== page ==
Aug 10, 201509:57 AMBlaska's Bring It!
with David Blaska
Carly can really Bring (a can of) It!
(page 1 of 2)
The Franklin Pangborn Memorial Theater at The Stately Manor is popping corn for a screening of The Best of Enemies, a documentary in theatrical release recounting the groundbreaking verbal jousting between William F. Buckley Jr. and Gore Vidal on ABC-TV during the political nominating conventions of that annus horribilis 1968.
Buckley would fill college campus theaters, most often with John Kenneth Galbraith as his debate foil. This was before the nihilist Jon Stewart substituted snark for intelligent debate about real issues. The Comedy Central era is over. A cable TV record 24 million Americans tuned in last Thursday night for the first Republican presidential debate, proving an audience remains for great debate as theater — an American tradition since at least Lincoln-Douglas.
Fox News’ Megyn Kelly, the foremost journalist in the land, opened the prime time debate by noting that the 10 gentlemen on the stage — among whom were two Hispanics and one black — were lucky that Carly Fiorina wasn’t on stage with them. She will be next time.
“She just opened a can, if you know what I mean.” I believe Ms. Kelly was referring to a can of Whoop Ass. As I had predicted before the debate, Carly can Bring It!
In the early debate, Fiorina nailed the political equivalent of a quadruple Salchow, then followed it up with a classic takedown of the insufferable Chris Matthews on MSNBC. It was akin to Sarah Palin field dressing a moose in a cocktail dress. (Text and video.)
As for the main event, Scott Walker didn’t “pop,” but he more than held his own. The Wall Street Journal was less impressed.
One prominent candidate who didn’t do so well was Scott Walker, the Wisconsin Governor who was introducing himself to many voters for the first time. With the exception of an answer on Russia, he seemed small on stage and some of his answers were so clipped he failed to take advantage of his time. One of Mr. Walker’s challenges is looking like he can make the leap from the statehouse to the White House, and this debate did not help him with that sale.
The Journal’s own statistics contradict its editorial jibe for not taking advantage of his time. The Journal (as only it can do) counted the words spoken during the prime time debate. No surprise that Donald Trump lapped the field with 2,322 words, according to the transcript. The surprise was that Scott Walker came in third at 1,514 words, slightly behind Marco Rubio’s 1,527. They were followed, in this order, by: Kasich, Bush, Cruz, Huckabee, Christie (there’s a surprise), Carson, and Paul. But it’s impressions that count.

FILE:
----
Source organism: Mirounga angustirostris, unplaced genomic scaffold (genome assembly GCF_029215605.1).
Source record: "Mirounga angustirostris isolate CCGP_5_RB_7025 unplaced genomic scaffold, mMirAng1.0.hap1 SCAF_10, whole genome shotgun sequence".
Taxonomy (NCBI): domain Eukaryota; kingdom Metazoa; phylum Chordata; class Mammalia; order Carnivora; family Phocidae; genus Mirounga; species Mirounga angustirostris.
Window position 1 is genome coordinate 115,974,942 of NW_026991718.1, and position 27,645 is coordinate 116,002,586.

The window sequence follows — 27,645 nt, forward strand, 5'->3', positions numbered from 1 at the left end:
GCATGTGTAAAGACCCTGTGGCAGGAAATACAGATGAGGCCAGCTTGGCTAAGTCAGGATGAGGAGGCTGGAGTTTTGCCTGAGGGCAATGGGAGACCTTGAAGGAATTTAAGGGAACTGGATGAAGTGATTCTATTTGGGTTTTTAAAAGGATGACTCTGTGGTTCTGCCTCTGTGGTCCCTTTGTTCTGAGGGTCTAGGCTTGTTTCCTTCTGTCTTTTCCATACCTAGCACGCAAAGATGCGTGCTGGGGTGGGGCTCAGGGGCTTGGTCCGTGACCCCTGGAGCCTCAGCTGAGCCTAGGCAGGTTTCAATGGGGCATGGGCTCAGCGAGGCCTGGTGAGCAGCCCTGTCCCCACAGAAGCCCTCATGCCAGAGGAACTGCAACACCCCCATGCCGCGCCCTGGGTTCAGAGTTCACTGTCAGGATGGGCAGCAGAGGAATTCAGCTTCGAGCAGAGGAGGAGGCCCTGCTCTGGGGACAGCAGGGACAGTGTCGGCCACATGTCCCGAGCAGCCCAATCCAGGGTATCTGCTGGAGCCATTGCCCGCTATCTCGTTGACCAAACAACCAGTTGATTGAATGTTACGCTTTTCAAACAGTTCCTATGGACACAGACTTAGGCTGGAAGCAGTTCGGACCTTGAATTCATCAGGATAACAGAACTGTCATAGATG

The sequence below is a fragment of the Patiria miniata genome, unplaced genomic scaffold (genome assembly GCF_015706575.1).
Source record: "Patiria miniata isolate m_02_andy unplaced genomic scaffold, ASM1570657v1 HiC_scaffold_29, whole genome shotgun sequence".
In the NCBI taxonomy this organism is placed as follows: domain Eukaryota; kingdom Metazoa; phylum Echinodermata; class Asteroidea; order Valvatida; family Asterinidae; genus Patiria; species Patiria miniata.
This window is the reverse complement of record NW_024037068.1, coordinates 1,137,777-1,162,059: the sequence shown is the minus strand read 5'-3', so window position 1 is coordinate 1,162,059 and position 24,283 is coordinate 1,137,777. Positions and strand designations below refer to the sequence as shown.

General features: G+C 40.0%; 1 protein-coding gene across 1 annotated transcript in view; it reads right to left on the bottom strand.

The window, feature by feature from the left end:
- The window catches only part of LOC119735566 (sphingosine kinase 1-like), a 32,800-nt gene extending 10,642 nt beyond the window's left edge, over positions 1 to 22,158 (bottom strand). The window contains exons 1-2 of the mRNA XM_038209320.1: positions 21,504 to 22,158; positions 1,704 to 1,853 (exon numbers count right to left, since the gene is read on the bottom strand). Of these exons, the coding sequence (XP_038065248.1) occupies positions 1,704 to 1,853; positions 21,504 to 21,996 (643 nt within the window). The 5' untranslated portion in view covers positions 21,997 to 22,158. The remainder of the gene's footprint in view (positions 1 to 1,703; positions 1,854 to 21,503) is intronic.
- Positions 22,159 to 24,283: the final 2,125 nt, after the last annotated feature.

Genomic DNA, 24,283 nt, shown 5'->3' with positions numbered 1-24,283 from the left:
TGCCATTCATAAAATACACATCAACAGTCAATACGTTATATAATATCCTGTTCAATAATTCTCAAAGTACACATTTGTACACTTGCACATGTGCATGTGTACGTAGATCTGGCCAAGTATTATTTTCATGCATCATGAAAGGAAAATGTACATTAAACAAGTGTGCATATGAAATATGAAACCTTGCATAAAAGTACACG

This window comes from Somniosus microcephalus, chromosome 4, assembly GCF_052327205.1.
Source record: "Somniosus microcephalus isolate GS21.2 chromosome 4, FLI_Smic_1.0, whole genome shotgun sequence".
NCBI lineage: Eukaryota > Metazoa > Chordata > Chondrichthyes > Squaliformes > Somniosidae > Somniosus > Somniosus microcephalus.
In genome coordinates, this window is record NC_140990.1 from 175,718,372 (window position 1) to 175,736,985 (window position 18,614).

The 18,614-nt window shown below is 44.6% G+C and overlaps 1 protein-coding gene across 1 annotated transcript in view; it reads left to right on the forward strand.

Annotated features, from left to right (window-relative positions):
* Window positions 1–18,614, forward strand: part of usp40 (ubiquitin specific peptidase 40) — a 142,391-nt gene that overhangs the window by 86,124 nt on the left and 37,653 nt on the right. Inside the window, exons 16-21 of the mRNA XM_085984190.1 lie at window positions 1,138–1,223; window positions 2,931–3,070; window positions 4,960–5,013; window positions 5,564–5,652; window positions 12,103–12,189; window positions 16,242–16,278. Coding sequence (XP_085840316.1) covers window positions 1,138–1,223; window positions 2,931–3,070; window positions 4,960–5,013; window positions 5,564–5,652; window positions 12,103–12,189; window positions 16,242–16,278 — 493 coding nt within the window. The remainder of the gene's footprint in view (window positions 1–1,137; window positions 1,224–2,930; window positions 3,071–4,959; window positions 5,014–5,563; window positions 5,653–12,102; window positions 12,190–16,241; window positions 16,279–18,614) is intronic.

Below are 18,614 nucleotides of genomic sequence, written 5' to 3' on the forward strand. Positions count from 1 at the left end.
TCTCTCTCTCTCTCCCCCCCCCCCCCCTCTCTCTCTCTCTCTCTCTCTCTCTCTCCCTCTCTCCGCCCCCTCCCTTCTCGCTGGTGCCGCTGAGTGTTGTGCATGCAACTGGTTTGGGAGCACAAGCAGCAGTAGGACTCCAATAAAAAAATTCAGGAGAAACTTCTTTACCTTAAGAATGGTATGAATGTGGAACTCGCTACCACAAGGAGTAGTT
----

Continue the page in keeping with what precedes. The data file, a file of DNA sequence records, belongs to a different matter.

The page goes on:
I thought it was Cruz and Bush who didn’t really “register.” Walker had some great lines:
- “You probe with bayonets. When you find mush, you push.” — Scott Walker on how to deal with Putin’s aggression. (Mush, by the way, is pronounced to rhyme with push.)
- Another zinger: “… probably the Russian and Chinese government[s] know more about Hillary Clinton’s email server than do the members of the United States Congress.”
But he could have used some “fight and win” from his Waukesha announcement. Some more about Independence Day being July 4, not April 15.
The finest speech belonged to brain surgeon Ben Carson, who talked about moving beyond race. “When I take someone to the operating room, I’m actually operating on the thing that makes them who they are. The skin doesn’t make them who they are … it’s time for us to move beyond that.”
While the good doctor was saying that, the camera caught Scott Walker standing next door, giving the only black presidential candidate (in either party) his full attention and nodding in agreement. Little moments like that count big. People remember images maybe more than words. Remember George Bush Sr. checking his wristwatch during a debate with Bill Clinton? This “optic” pushed the needle into positive territory.